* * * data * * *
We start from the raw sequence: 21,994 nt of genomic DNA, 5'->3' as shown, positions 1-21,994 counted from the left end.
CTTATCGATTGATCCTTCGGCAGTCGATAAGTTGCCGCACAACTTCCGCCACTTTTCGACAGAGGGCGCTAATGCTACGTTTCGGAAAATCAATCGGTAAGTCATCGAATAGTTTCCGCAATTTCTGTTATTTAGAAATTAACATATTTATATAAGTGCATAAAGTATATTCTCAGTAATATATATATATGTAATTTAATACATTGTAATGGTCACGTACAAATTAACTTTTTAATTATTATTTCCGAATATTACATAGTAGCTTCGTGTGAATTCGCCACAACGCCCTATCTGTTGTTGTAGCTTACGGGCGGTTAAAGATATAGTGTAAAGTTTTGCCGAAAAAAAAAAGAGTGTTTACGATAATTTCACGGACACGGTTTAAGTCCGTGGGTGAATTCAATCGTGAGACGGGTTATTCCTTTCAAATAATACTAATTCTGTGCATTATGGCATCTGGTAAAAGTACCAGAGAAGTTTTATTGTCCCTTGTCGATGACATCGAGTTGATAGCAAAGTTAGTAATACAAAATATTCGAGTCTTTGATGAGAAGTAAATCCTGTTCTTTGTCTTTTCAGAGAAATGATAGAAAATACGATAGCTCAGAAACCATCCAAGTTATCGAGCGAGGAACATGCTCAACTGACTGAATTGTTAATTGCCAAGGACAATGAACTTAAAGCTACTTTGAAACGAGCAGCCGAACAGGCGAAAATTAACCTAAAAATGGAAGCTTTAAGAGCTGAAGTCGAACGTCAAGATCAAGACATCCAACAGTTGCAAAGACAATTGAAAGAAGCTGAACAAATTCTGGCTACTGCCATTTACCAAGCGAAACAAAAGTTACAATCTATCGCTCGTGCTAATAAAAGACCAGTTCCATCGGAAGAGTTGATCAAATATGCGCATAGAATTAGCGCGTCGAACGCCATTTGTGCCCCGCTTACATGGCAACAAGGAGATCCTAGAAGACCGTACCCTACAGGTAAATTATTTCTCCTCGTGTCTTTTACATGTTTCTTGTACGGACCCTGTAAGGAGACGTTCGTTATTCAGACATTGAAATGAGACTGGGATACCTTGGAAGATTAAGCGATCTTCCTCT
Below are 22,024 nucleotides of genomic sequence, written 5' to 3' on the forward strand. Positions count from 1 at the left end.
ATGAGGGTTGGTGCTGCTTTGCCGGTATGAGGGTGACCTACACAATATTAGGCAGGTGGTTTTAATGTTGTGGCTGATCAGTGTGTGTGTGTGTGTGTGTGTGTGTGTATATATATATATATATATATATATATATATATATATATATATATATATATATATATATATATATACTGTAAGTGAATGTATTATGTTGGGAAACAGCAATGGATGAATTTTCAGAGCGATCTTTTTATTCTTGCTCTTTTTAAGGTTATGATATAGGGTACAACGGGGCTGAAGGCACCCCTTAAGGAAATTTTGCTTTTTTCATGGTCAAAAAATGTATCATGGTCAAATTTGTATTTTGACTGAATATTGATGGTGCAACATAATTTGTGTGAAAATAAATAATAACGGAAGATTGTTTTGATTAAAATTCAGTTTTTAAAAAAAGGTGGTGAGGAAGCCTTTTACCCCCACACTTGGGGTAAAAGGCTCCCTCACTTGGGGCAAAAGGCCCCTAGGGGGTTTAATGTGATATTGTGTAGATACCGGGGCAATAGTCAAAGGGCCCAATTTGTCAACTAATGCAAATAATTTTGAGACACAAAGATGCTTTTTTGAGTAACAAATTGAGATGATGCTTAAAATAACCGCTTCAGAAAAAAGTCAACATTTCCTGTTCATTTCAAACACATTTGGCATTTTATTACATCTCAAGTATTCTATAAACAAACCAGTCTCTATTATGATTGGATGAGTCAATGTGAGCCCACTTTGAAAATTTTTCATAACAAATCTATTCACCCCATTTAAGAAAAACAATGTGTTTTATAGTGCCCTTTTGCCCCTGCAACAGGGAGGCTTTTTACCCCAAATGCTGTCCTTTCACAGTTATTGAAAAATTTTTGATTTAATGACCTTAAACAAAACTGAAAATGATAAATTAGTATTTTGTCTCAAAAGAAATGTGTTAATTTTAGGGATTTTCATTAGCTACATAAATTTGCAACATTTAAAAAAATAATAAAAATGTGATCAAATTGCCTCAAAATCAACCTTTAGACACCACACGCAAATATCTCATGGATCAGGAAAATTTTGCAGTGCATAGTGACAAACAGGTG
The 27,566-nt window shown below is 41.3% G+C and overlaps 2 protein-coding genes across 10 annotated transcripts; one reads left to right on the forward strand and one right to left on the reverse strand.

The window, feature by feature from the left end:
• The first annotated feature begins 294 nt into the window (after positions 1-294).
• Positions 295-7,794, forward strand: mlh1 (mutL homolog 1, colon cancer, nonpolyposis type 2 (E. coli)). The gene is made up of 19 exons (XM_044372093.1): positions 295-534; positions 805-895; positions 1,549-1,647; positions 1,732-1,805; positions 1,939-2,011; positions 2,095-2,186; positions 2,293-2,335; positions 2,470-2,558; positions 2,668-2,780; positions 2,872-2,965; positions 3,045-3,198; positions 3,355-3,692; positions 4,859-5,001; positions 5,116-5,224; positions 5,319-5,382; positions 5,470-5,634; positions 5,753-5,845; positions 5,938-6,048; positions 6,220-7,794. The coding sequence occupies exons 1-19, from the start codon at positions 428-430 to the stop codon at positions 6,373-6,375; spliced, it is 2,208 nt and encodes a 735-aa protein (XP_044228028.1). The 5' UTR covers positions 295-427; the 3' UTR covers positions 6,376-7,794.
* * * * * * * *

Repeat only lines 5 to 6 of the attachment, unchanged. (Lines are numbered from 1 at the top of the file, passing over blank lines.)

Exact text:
The 27,566-nt window shown below is 41.3% G+C and overlaps 2 protein-coding genes across 10 annotated transcripts; one reads left to right on the forward strand and one right to left on the reverse strand.

The window, feature by feature from the left end: